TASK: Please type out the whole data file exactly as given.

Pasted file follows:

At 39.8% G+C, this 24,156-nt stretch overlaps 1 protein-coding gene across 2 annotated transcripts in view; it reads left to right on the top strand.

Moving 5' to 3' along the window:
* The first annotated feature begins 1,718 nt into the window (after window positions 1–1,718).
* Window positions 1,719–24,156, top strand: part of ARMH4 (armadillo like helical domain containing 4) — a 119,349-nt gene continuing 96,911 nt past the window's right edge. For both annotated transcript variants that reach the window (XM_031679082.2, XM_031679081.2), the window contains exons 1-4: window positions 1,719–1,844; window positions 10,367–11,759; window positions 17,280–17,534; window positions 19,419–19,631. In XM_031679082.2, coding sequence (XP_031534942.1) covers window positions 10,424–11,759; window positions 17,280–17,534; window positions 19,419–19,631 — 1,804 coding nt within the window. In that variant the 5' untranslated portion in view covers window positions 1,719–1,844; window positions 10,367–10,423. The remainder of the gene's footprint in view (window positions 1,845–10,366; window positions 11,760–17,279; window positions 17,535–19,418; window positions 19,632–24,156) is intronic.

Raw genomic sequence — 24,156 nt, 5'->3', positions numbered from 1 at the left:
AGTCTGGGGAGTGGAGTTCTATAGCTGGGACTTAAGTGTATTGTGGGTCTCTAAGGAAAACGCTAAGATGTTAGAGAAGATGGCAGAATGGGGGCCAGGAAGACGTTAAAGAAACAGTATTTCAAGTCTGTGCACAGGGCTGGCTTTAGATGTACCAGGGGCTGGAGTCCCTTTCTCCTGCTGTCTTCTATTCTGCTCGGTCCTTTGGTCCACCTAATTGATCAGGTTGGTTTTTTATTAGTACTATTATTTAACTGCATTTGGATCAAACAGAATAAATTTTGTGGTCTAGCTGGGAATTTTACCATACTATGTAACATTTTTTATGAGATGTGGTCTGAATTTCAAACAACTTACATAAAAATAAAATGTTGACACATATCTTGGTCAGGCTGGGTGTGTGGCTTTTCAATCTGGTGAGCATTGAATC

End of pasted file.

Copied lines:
At 39.8% G+C, this 24,156-nt stretch overlaps 1 protein-coding gene across 2 annotated transcripts in view; it reads left to right on the top strand.

Moving 5' to 3' along the window:
* The first annotated feature begins 1,718 nt into the window (after window positions 1–1,718).
* Window positions 1,719–24,156, top strand: part of ARMH4 (armadillo like helical domain containing 4) — a 119,349-nt gene continuing 96,911 nt past the window's right edge. For both annotated transcript variants that reach the window (XM_031679082.2, XM_031679081.2), the window contains exons 1-4: window positions 1,719–1,844; window positions 10,367–11,759; window positions 17,280–17,534; window positions 19,419–19,631. In XM_031679082.2, coding sequence (XP_031534942.1) covers window positions 10,424–11,759; window positions 17,280–17,534; window positions 19,419–19,631 — 1,804 coding nt within the window. In that variant the 5' untranslated portion in view covers window positions 1,719–1,844; window positions 10,367–10,423. The remainder of the gene's footprint in view (window positions 1,845–10,366; window positions 11,760–17,279; window positions 17,535–19,418; window positions 19,632–24,156) is intronic.

Raw genomic sequence — 24,156 nt, 5'->3', positions numbered from 1 at the left:
AGTCTGGGGAGTGGAGTTCTATAGCTGGGACTTAAGTGTATTGTGGGTCTCTAAGGAAAACGCTAAGATGTTAGAGAAGATGGCAGAATGGGGGCCAGGAAGACGTTAAAGAAACAGTATTTCAAGTCTGTGCACAGGGCTGGCTTTAGATGTACCAGGGGCTGGAGTCCCTTTCTCCTGCTGTCTTCTATTCTGCTCGGTCCTTTGGTCCACCTAATTGATCAGGTTGGTTTTTTATTAGTACTATTATTTAACTGCATTTGGATCAAACAGAATAAATTTTGTGGTCTAGCTGGGAATTTTACCATACTATGTAACATTTTTTATGAGATGTGGTCTGAATTTCAAACAACTTACATAAAAATAAAATGTTGACACATATCTTGGTCAGGCTGGGTGTGTGGCTTTTCAATCTGGTGAGCATTGAATC